Monday, November 1, 2010

Trust, But Verify - Доверяй, но проверяй

 - doveryai, no proveryai (an old Russian proverb). I like Russian proverbs and this one is one of my favorites. It is an overused cliché but to me it has so much power. I say it a lot whether it applies to my testing and validating programs or my team reviewing my bug and test reports. It is a two way street. Not sure what prompted me to google for this phrase. Here is what Wikipedia had to say-

"Trust, but verify" was a signature phrase of Ronald Reagan. He used it in public, although he was not the first person known to use it. When Reagan used this phrase, he was usually discussing relations with the Soviet Union and he almost always presented it as a translation of the Russian proverb "doveryai, no proveryai" (Russian: Доверяй, но проверяй) - Trust, but verify. At the signing of the Intermediate-Range Nuclear Forces Treaty he used it again and his counterpart Mikhail Gorbachev responded: "You repeat that at every meeting," to which Reagan answered "I like it."

How ironic I thought. It made me think back of my 'previous' life in the former Soviet Union. I learned this and other proverbs at school. Doveryai, no proveryai got me in trouble the most.

For many of us who were growing up in the 70s and 80s it was not unusual to see portraits of Lenin, Marx and Engels in every classroom and a picture of Grandpa Ilyich or toddler Volodya in every textbook. I remember it being overwhelming and confusing but then most of us first graders and seven-year-olds did not understand what the fuss was about. That year we also joined 'Oktyabryata' (young Leninists) and I vaguely remember that it was a happy day. People were cheering and clapping for us. Each of us got a red-star shaped badge with a portrait of a young Vladimir Ilyich Lenin and had to wear it on our school uniform.  We had to read about Volodya the toddler, memorize and recite different episodes from Lenin's childhood, and feel proud of how well he did at Simbirsk Gymnasium.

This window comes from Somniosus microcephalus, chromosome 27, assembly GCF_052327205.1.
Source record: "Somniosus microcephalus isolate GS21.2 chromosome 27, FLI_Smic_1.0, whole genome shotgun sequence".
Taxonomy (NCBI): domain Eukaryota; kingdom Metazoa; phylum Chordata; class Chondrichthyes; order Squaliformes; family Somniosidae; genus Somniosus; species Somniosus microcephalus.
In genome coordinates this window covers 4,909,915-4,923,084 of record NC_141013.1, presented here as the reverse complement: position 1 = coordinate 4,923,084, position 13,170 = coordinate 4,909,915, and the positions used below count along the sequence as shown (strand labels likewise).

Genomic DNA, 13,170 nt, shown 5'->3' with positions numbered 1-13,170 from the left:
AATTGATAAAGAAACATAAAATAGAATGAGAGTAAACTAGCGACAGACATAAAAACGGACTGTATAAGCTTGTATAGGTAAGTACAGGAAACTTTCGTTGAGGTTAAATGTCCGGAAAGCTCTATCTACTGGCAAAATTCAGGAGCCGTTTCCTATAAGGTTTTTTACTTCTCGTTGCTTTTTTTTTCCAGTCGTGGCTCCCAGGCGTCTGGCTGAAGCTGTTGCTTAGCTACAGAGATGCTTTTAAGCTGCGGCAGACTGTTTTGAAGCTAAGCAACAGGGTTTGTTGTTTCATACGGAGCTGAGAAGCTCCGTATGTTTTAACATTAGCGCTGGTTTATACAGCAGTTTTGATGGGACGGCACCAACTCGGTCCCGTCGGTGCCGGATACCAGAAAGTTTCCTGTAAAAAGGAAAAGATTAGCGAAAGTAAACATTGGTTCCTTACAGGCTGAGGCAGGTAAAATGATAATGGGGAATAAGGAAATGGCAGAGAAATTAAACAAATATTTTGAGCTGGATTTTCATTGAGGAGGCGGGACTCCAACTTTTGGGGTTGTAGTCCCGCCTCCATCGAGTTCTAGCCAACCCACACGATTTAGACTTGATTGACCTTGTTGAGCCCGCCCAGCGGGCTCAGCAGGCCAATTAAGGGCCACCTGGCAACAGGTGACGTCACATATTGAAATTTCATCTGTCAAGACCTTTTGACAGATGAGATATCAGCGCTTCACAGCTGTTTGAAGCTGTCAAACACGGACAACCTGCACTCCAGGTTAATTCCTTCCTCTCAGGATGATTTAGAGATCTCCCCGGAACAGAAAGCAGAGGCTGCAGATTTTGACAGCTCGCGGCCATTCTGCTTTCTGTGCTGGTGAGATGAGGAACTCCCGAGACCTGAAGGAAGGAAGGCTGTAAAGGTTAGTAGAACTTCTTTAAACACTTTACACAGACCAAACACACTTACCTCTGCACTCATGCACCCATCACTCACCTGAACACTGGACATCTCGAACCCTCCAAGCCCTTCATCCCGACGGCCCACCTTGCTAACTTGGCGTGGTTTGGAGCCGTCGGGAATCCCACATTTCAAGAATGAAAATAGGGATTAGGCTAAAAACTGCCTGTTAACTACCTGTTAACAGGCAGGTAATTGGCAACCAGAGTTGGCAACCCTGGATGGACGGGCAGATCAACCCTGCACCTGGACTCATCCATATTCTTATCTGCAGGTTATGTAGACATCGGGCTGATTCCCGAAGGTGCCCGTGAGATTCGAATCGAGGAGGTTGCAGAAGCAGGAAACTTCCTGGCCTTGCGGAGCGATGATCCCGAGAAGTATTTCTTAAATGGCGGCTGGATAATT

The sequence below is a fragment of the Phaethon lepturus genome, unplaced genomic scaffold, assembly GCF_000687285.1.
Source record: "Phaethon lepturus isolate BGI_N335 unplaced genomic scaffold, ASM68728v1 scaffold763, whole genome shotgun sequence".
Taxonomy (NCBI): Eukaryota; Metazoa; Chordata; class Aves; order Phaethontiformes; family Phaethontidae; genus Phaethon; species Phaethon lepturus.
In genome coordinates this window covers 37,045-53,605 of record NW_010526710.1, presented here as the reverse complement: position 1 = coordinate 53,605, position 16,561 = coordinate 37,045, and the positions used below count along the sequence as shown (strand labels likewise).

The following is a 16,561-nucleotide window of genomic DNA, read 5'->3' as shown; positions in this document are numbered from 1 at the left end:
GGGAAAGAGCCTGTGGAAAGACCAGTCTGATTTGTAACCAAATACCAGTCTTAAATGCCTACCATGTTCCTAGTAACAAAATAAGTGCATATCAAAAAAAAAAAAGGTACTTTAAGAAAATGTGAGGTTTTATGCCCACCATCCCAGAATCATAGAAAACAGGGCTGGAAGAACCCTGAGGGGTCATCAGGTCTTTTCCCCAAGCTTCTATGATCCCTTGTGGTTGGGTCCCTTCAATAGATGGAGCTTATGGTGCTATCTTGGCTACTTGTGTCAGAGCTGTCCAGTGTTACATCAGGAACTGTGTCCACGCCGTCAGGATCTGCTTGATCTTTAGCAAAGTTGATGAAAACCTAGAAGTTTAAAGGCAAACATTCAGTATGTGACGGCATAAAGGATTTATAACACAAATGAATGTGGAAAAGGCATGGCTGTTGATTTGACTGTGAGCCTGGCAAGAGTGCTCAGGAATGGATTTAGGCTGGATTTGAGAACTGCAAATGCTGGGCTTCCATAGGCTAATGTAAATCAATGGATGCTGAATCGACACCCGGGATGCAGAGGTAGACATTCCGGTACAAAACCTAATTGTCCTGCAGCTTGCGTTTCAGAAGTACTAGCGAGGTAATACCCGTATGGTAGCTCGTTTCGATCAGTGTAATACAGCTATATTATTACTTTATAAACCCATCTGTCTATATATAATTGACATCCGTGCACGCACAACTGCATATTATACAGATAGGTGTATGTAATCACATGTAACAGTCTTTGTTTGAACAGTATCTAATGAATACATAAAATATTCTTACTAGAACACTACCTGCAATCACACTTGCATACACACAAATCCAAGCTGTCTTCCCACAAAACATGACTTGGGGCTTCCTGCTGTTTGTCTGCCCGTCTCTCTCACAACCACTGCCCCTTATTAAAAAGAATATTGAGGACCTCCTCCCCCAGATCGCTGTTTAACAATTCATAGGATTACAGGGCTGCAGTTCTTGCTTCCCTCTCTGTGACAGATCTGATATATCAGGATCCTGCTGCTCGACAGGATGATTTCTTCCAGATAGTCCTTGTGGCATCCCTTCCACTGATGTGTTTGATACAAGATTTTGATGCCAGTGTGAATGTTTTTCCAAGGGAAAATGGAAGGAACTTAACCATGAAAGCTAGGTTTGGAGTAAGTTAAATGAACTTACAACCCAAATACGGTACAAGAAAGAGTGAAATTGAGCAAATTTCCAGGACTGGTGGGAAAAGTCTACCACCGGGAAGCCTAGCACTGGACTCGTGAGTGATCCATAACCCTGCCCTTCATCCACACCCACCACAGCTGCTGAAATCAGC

He sounded like a super toddler, super child and the brightest of all humans. So one day as I was thinking about the proverb I asked my history teacher whether we should believe what we read and learn since no one can prove that all these facts were true. Plus he had been deceased for many years. Could it be that people might have misinterpreted and exaggerated some details? I will never forget the shock on her face. It was scary. I remember her say (yelling rather) something like certain things should not be questioned. I lamely mumbled "but what about the proverb - Doveryai, no proveryai". At this point she lost it. The incident was reported, parents were notified. My ideological beliefs (I was 8 or 9) were questioned.

A small meeting was called to help correct my beliefs. I was basically put in front of a small group of pioneers (Young Communists, similar to the Boy and Girl Scouts) and was humiliated as I was forced to answer unpleasant questions and hear political statements that made little sense. Since that day I have been questioning things even more. I was more discreet but still got in trouble some when I questioned or tried to verify facts and things. Looks like it still haunts me in the present time as well. At least now when I question things no one will call a Young Communist meeting.

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